At this point, it was evident that the patient had a contained left ventricular free wall rupture following myocardial infarction. Following a detailed explantation of the treatment options to the patient and her family, a noninvasive/nonsurgical treatment modality was chosen. Combined pharmacological therapy including acetylsalicylic acid (aspirin 100 mg), ACE inhibitor (ramipril 5 mg), diuretic (lasix 40 mg), and beta blocker (carvedilol 6.25 mg × 2) improved the patient’s hemodynamic status and reduced the symptoms of heart failure (mostly dyspnea), additional treatment included a statin (simvastatin 20 mg), and a benzodiazepine for sleeping (britazolam 0.25 mg). After six days of hospitalization, the patient was discharged for ambulatory followup. Approximately two months following discharge, the patient was admitted with exacerbation of the heart failure complaints. Echocardiography demonstrated no change in the aneurysm or the ventricular function. Following an increase in the dose of the diuretics and stabilization of the symptoms, home oxygen was arranged and the patient was discharged.

3. Comment

Ventricular free wall rupture occurs up to ten times more frequently than septal or papillary muscle rupture [6]. It progresses from the endocardium to the pericardium and occurs through an area of necrosis. Risk factors for rupture include hypertension, older age, female sex, first infarction, anterior infarction, and large transmural infarction of at least 20% [7]. In the case considered here most of the risk factors were present.

Most ventricular ruptures occur within the first week after MI, approximately 50% within the initial four days; however, some cases have been reported as late as one month or even later. Acute LVFWR may present by chest pain, or by the classic features of cardiac tamponade, namely, shock with hypotension, pulsus paradoxus, elevated venous pressure, quiet heart sounds, sinus bradycardia, or frank electromechanical dissociation. Death usually ensues in a matter of minutes to hours. Cardiopulmonary resuscitation maneuvers are uniformly unsuccessful in these cases.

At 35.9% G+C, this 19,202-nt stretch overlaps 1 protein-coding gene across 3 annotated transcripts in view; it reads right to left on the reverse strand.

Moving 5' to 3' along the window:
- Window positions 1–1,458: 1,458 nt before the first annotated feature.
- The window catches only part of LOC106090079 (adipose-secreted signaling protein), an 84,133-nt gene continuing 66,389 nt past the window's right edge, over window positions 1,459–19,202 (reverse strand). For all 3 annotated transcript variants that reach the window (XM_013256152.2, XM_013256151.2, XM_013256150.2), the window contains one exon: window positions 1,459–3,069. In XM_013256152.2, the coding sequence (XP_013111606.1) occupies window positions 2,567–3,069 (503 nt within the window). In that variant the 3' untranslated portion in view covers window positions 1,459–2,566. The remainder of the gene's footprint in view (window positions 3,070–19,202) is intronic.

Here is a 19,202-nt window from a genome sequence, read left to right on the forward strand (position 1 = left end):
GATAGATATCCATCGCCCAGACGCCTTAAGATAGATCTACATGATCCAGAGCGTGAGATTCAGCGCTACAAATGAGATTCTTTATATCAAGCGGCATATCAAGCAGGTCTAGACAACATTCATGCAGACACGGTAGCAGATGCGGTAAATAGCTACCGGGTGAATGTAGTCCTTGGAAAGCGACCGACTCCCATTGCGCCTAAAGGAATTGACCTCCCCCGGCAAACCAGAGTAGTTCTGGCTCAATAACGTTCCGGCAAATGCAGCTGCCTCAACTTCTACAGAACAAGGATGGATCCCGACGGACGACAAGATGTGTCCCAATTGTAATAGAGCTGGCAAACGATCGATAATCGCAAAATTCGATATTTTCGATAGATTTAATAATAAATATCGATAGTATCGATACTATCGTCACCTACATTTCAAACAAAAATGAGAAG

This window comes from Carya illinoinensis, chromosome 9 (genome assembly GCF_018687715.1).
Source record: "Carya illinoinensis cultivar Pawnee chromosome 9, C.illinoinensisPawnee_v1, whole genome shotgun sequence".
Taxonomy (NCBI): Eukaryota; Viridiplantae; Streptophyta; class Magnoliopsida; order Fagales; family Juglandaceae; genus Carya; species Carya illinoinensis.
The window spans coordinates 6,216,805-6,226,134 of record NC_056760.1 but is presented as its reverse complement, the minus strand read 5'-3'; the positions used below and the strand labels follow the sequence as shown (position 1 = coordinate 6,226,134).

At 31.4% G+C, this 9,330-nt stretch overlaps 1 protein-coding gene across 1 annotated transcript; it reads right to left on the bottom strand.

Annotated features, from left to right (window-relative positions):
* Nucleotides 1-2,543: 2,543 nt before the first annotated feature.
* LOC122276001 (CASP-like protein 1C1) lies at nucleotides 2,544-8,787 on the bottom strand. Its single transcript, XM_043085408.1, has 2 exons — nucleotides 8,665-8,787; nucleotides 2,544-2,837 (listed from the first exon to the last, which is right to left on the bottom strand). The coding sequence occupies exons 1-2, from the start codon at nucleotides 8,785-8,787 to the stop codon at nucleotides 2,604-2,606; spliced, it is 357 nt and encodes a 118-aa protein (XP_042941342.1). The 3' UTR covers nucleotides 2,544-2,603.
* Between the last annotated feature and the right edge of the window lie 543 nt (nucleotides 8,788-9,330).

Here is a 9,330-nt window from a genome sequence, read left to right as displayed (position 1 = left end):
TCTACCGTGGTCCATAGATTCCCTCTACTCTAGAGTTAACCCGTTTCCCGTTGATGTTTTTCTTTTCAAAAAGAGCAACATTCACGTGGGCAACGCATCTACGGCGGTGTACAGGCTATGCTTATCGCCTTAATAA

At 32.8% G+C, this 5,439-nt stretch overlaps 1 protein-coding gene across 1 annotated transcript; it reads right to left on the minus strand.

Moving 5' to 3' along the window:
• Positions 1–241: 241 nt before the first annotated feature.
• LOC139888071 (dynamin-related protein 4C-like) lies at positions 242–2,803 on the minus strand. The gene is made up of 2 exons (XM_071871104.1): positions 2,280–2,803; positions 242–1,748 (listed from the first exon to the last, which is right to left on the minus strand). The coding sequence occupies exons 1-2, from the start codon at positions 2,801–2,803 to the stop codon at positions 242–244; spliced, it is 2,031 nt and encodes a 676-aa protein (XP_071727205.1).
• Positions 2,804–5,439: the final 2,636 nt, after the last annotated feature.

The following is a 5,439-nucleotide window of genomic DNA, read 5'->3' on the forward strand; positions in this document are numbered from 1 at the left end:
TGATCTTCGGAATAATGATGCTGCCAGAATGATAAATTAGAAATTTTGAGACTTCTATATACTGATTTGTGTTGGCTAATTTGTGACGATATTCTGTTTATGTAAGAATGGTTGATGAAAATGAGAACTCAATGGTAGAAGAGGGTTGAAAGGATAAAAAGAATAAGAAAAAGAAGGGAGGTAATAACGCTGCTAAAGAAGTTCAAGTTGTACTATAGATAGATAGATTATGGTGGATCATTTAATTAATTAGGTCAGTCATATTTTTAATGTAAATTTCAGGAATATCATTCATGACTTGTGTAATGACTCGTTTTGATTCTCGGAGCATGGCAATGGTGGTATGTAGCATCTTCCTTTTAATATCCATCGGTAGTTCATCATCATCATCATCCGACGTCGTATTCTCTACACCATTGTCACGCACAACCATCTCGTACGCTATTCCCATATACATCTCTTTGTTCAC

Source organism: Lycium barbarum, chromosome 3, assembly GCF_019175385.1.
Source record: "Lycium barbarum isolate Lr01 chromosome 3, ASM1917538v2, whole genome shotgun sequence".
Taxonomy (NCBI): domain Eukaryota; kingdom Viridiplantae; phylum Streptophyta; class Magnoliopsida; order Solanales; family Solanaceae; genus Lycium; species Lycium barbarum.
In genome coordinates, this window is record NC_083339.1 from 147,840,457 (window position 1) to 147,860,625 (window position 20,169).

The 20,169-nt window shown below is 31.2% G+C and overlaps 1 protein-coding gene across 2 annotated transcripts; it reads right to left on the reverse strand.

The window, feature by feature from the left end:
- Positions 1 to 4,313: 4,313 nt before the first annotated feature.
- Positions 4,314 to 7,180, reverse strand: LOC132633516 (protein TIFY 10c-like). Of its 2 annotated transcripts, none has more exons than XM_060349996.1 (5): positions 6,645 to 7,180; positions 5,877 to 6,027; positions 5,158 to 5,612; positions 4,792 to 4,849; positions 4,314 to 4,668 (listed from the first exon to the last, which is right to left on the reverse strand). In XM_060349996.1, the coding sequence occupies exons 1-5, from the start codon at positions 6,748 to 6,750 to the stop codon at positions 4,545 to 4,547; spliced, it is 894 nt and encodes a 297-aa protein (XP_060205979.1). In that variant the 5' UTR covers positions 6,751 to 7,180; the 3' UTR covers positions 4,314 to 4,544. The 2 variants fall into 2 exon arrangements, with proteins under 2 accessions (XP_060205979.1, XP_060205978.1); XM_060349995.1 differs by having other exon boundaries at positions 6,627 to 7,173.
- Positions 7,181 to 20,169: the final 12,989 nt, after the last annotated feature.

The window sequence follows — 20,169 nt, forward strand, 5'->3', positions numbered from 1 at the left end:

In the subacute form, the presentation may evolve over hours, days, or even longer. This form usually presents mainly with pericardial effusion signs and symptoms and may present with dysrhythmias, syncope, prolonged or recurrent chest pain (sometimes of the pericardial type), and heart failure [8]. In this form, the rupture is often sealed by the epicardium or alternatively by a haematoma in the epicardial surface of the heart, forming a contained myocardial rupture. Pathologically, this situation stands somewhere between free rupture into the pericardial cavity and formation of pseudoaneurysm [7].

Opinions differ as to the most common site of the left ventricular rupture. It was suggested that a lateral wall infarction is more likely to rupture than an anterior or inferior infarction. However, anterior MIs are more frequent than lateral MIs and thus the anterior wall is the most common site. Another possible explanation for the greater prevalence of posterior subacute ruptures is that ruptures of the anterior wall cannot be tolerated, as they are rarely compressed by an adherent pericardium. The inflammatory reaction of the posterior pericardium might result in pericardial adhesions and formation of a posterior left ventricular pseudoaneurysm.

Electrocardiographic findings in LV rupture patients may be related to its type and severity. Electromechanical dissociation and bradycardia are features of the acute variety, while new ST elevation (“saddle shaped”) in the affected leads or persistent noninversion of T waves may suggest the less noisy “stuttering” type of rupture.

Echocardiography (transthoracic or transesophageal) is usually the preferred imaging test when LVFWR is suspected and is considered highly accurate. Color flow imaging and pulsed Doppler may be useful in the assessment of flow characteristics at the presumed rupture site, and an intravenous echocardiographic contrast agent may be useful in identifying intrapericardial hemorrhage caused by myocardial rupture or the development of ventricular pseudoaneurysm. The most common finding is pericardial effusion and its absence excludes the diagnosis of ventricular rupture.